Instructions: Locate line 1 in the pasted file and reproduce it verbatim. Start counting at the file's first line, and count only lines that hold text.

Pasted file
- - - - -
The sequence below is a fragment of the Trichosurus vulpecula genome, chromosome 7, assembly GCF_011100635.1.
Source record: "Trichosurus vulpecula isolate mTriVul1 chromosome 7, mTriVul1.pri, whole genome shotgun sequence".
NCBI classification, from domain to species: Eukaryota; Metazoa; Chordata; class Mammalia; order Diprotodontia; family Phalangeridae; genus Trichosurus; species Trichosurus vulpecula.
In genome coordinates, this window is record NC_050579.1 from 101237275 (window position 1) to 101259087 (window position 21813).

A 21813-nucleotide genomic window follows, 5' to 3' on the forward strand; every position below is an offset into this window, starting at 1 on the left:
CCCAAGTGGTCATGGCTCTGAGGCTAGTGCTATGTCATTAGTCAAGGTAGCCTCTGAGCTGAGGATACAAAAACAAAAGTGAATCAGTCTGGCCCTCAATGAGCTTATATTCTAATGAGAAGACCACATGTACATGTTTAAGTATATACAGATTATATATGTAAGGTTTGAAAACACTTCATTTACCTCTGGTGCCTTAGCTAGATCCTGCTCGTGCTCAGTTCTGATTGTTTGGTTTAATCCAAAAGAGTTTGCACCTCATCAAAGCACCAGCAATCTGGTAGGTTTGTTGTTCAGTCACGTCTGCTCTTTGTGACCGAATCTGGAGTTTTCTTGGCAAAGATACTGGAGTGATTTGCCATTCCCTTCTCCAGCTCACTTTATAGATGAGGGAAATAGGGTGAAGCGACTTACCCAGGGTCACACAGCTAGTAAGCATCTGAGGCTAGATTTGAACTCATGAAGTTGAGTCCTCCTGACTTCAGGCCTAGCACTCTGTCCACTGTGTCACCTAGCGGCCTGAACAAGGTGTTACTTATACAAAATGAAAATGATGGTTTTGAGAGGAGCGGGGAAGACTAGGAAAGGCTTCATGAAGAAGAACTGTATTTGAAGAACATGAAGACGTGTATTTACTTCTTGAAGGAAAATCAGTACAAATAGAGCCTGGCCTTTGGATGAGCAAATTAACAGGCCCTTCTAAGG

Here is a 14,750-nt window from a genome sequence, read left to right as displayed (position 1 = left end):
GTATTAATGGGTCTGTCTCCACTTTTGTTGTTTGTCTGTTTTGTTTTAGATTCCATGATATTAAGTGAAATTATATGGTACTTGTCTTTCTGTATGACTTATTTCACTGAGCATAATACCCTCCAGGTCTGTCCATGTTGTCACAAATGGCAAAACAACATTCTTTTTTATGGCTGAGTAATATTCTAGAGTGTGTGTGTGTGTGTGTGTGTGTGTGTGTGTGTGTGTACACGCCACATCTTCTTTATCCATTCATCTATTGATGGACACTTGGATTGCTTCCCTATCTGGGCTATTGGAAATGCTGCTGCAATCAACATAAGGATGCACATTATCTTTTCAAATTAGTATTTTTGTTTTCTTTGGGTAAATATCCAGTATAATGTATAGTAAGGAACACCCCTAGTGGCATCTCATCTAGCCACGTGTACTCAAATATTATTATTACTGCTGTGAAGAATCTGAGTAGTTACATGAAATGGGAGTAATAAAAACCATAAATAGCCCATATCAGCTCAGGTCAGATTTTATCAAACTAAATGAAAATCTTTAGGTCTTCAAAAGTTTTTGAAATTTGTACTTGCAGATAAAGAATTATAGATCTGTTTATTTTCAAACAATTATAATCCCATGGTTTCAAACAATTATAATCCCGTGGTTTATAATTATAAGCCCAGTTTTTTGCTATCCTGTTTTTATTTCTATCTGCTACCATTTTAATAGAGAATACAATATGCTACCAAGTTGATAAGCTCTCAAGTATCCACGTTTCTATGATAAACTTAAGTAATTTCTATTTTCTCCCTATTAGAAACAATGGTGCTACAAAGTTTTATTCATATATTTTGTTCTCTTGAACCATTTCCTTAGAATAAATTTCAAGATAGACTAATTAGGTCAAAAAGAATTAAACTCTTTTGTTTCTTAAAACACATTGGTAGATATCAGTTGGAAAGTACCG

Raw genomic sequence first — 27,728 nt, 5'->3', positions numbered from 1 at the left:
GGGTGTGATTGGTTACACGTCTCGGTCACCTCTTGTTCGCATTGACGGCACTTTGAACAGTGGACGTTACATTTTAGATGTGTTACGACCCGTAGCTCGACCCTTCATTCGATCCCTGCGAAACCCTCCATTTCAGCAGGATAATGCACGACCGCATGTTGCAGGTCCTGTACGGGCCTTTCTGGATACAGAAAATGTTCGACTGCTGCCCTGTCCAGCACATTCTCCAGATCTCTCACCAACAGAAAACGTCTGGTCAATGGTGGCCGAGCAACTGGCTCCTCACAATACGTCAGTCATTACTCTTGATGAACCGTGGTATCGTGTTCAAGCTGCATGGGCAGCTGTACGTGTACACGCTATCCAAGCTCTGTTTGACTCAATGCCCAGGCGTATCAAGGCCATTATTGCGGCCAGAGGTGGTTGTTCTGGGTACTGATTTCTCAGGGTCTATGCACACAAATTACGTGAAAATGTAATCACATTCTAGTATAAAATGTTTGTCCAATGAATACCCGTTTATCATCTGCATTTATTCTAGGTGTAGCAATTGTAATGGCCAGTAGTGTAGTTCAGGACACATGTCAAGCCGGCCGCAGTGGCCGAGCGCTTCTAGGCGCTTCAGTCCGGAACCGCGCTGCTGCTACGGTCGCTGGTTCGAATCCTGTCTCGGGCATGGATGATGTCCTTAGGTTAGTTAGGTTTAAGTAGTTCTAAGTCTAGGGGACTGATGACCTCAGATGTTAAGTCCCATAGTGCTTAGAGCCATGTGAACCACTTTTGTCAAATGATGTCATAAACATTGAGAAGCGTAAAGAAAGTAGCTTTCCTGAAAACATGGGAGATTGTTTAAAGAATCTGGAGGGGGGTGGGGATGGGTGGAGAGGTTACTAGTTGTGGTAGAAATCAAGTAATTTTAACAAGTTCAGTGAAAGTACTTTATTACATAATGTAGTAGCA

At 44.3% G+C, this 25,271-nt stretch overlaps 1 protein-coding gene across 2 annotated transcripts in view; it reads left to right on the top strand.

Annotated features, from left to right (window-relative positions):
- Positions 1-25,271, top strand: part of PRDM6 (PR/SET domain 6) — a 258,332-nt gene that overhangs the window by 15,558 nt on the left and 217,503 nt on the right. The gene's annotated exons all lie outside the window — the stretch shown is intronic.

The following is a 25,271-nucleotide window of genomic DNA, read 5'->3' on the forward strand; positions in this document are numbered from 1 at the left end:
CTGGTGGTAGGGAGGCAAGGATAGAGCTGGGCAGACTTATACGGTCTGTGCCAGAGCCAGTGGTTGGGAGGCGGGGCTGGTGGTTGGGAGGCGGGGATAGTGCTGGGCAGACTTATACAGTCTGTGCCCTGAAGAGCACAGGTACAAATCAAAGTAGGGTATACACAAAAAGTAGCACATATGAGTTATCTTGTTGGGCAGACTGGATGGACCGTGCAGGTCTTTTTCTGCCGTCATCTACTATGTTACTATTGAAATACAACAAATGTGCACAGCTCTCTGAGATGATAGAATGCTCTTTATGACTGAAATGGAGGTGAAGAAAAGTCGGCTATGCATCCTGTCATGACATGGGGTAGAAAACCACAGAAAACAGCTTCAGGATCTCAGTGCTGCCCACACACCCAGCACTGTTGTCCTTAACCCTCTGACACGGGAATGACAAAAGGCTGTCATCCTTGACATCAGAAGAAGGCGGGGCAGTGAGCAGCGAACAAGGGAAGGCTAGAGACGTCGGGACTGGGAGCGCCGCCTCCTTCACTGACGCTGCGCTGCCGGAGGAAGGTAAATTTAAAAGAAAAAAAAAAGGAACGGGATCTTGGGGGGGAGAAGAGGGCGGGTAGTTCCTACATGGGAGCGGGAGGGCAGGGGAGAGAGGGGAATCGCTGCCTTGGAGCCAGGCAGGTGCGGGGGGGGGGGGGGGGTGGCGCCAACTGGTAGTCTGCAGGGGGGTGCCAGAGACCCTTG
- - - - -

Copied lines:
The sequence below is a fragment of the Trichosurus vulpecula genome, chromosome 7, assembly GCF_011100635.1.